Berliner made many contributions to recording, especially the microphone. His improvement leapfrogged any existing technology and allowed telephone service to be quickly extended long distances because of the greatly increased output. This high-output microphone would also allow early radio experimenters to transmit the voice further. Thank you Mr. Berliner.

Did You Know?

There are many similarities between Thomas Edison's first recordings and Édouard-Léon Scott de Martinsville's early recordings. Both used a bell to capture sound waves that vibrated a stylus. This stylus rested on a rotating cylinder. Scott's etched waves into soot-stained paper. Edison's etched waves into tin foil. Edison's could be considered "mechanical," while Scott's "optical."

Early filmmakers desperately tried to include sound with film, but the awkward technology of record discs made it difficult to synchronize the two. The first commercially successful "talkies" used optical sound. Optical sound exposed film to a light that pulsed with the sound vibrations. As the film passed in front of the light, wavy lines are exposed on the edges just inside the sprockets. Much like recording sound separately from film/video today, on-set recordists relied on audible and visual slates to begin each scene. Mechanically stable motors to run the optical film recorders were vital so that sound and picture would later synchronize without lag.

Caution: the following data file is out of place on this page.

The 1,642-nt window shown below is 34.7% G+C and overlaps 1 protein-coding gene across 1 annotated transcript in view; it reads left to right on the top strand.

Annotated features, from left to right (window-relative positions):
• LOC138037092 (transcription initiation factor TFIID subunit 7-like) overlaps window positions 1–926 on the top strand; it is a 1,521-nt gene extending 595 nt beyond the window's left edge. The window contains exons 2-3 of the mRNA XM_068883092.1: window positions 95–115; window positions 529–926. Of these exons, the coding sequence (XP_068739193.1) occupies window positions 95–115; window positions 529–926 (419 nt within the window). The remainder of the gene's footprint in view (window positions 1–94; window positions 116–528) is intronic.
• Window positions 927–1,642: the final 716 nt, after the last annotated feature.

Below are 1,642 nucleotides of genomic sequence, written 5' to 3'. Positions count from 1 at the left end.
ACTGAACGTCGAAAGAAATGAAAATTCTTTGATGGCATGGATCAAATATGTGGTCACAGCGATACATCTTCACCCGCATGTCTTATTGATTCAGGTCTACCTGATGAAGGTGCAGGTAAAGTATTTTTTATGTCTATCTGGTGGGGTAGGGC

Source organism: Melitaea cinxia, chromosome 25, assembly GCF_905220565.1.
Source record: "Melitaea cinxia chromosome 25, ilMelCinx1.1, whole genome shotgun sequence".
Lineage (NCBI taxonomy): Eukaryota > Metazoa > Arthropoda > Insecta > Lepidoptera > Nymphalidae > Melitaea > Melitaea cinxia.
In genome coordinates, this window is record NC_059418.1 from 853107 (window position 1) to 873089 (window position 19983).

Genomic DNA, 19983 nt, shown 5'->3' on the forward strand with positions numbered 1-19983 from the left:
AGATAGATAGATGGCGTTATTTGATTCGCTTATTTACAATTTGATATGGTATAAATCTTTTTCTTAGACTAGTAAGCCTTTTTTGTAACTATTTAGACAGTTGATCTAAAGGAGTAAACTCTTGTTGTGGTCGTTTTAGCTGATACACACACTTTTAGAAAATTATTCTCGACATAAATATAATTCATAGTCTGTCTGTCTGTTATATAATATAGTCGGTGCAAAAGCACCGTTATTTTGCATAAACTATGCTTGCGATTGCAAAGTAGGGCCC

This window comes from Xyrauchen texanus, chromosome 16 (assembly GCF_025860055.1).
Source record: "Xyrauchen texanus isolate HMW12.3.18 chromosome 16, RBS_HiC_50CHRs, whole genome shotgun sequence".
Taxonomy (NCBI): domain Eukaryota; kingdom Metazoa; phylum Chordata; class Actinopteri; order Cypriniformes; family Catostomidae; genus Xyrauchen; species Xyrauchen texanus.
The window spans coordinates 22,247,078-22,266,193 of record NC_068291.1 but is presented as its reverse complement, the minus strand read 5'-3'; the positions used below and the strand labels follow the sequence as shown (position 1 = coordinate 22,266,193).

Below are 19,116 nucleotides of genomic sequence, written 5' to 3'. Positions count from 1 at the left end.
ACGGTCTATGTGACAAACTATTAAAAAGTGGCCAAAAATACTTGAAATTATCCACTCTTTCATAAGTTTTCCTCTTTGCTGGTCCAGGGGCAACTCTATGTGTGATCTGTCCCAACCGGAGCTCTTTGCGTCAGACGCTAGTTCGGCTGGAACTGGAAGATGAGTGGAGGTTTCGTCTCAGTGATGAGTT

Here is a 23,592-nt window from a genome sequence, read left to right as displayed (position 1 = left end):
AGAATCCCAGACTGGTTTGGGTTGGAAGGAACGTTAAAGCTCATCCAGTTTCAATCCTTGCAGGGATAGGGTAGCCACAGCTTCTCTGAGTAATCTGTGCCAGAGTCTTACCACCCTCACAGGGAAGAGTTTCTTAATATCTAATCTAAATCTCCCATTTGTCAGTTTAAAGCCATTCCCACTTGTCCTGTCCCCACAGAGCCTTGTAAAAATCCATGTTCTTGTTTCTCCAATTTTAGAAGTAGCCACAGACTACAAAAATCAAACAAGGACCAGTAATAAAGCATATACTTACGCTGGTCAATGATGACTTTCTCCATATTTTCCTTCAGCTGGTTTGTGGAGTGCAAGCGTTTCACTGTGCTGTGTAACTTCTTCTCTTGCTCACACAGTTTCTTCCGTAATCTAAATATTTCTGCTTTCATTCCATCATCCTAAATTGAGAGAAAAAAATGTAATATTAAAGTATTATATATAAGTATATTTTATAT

Since the 1990's, many films have been distributed with optical digital tracks, such as Dolby Digital and SDDS. Later some also included optical synchronization pulses that would allow digital discs containing digital surround tracks to synchronize with the film for even clearer sound.

Tech Notes

When trying to play back Édouard-Léon Scott de Martinsville's early recordings, researchers used a technology originally made for particle generators. As they had previously done with antique cylinder and discs, they generated digital maps of the surface without actually touching it. They would use image analysis to reconstruct the audio with the added benefit of reducing noise. They first approached Scott's recordings like any other mechanical recording, by decoding the wavy lines as though they were mechanical record grooves. This didn't work, as the lines seemed malformed. But by approaching the recordings as if they were optically recorded, they were successful.

Early experiments by Scott had no reference to what speed the cylinder was rotating. These recordings are thus far unrecoverable. But Scott's later recordings included a 250 Hz tuning fork trace that can be used as a calibration aid.

This method of using a set frequency for calibration would enable the first "talkies" to be produced. Film cameras and optical, and later magnetic, sound recorders both used a set frequency for playback motors to operate at. We use it today with digital recording technology with sample rates and word clocks.

Neil Kesterson